Salaries of members of the United Kingdom Parliament

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The basic annual salary of a Member Of Parliament (MP) in the House of Commons is £86,584,[1] as of April 2023. In addition, MPs are able to claim allowances to cover the costs of running an office and employing staff, and maintaining a constituency residence or a residence in London.[2] Additional salary is paid for appointments or additional duties, such as ministerial appointments, being a whip, chairing a select committee or chairing a Public Bill committee.

The Independent Parliamentary Standards Authority was introduced in response to the parliamentary expenses scandal that broke in 2009.

Salary and benefits: Commons[edit]

Basic salary[edit]

The basic annual salary of an MP in the House of Commons is £86,584.[1]

Historical salaries[edit]

Members of parliament were unpaid until 1911, as it was assumed they had independent means,[3] which restricted membership of Parliament to persons who were well-off. There had been attempts since the late 18th century to provide salaries. The Labour Party pressed for MPs to be paid, allowing men and women from 1918 who could not afford to serve unpaid to become Members of Parliament.[4]

The first regular salary was £400 per year, introduced in 1911. For comparison, average annual earnings were £70 in 1908.[5] Some subsequent salary levels were £1,000 in 1946, £3,250 in 1964, £11,750 in 1980, and £26,701 in 1990.[3] The increases in MPs' basic salaries since 1996 have been:[6][1]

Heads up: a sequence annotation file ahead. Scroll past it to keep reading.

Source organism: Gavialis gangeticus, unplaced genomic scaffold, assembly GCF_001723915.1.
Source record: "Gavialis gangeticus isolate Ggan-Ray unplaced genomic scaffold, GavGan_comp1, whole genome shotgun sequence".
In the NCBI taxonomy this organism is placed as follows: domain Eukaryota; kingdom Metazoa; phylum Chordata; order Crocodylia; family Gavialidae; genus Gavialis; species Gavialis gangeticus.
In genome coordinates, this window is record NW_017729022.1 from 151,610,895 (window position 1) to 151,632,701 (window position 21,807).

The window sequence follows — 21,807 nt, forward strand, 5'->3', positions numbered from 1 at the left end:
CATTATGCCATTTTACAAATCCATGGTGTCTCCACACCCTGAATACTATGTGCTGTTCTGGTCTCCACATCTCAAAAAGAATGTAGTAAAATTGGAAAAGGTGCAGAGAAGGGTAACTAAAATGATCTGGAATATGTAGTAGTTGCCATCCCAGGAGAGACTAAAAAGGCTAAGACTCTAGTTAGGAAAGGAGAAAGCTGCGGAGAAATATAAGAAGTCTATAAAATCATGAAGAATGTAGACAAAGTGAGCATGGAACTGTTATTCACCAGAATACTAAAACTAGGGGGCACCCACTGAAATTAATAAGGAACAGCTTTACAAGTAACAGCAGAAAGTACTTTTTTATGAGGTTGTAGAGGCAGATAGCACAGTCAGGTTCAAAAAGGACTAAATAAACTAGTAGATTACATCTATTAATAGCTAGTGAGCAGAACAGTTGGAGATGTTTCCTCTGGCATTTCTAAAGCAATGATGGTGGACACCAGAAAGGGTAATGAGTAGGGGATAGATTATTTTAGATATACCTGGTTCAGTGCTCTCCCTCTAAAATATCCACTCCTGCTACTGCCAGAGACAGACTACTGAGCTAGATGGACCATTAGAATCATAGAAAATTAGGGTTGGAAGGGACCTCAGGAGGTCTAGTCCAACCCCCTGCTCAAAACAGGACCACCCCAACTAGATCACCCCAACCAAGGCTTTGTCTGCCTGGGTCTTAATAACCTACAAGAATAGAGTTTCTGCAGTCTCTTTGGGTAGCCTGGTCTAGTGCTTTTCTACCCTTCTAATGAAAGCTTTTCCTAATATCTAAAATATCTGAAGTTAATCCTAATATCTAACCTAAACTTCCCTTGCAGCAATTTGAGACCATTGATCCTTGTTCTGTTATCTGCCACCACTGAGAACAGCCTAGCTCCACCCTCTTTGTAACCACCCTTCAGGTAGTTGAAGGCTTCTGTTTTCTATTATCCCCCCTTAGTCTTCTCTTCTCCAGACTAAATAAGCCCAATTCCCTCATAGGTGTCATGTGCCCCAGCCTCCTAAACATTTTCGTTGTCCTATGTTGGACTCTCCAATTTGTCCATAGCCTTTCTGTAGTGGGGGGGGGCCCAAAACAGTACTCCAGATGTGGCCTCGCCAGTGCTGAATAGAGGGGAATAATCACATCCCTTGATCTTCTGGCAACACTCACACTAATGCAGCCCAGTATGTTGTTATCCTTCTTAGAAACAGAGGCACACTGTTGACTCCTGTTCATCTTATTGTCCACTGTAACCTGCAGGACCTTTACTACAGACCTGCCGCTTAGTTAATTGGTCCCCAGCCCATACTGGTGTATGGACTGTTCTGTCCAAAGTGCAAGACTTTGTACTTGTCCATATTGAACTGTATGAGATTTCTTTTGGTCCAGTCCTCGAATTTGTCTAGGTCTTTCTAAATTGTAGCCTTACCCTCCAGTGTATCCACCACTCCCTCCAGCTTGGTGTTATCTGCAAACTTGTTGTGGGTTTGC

Increase date Basic salary Increase date Basic salary Increase date Basic salary Increase date Basic salary
Jan 1996 £34,085 Apr 2002 £55,118 Apr 2009 £64,766 Apr 2017 £76,011 Increase1.4%
Jul 1996 £43,000 Apr 2003 £56,358 Apr 2010 £65,738 Increase1.5% Apr 2018 £77,379 Increase1.8%
Apr 1997 £43,860 Apr 2004 £57,485 Apr 2011 £65,738 Steady Apr 2019 £79,468 Increase2.7%
Apr 1998 £45,066 Apr 2005 £59,095 Apr 2012 £65,738 Steady Apr 2020 £81,932 Increase3.1%
Apr 1999 £47,008 Apr 2006 £59,686 Apr 2013 £66,396 Increase1.0% Apr 2021 £81,932 Steady
Apr 2000 £48,371 Nov 2006 £60,277 Apr 2014 £67,060 Increase1.0% Apr 2022 £84,144 Increase2.7%
Apr 2001 £49,822 Apr 2007 £61,181 May 2015 £74,000 Increase10.3% Apr 2023 £86,584 Increase2.9%
Jun 2001 £51,822 Nov 2007 £61,820 Apr 2016 £74,962 Increase1.3%

In December 2013, the Independent Parliamentary Standards Authority recommended that pay be increased to £74,000 per annum, linked "to the pay of the people they represent". At the same time, pension benefits would be reduced, resettlement payments scrapped and expenses tightened. In July 2015, this was implemented (backdated to 8 May 2015, the day after the general election), with annual changes now linked to changes in "average earnings in the public sector using Office for National Statistics (ONS) figures".[7]

Additional salary[edit]

Many MPs (the Prime Minister, ministers, the Speaker, senior opposition leaders, opposition chief whip, etc.) receive a supplementary salary for their specific responsibilities. As of 1 April 2015, these additional entitlements ranged from £15,025 for Select Committee Chairs[8] to £79,990 for the Prime Minister.[9] On 24 May 2015 David Cameron announced that he intended to freeze ministerial pay for the next five years.[10]

Salary of the Prime Minister[edit]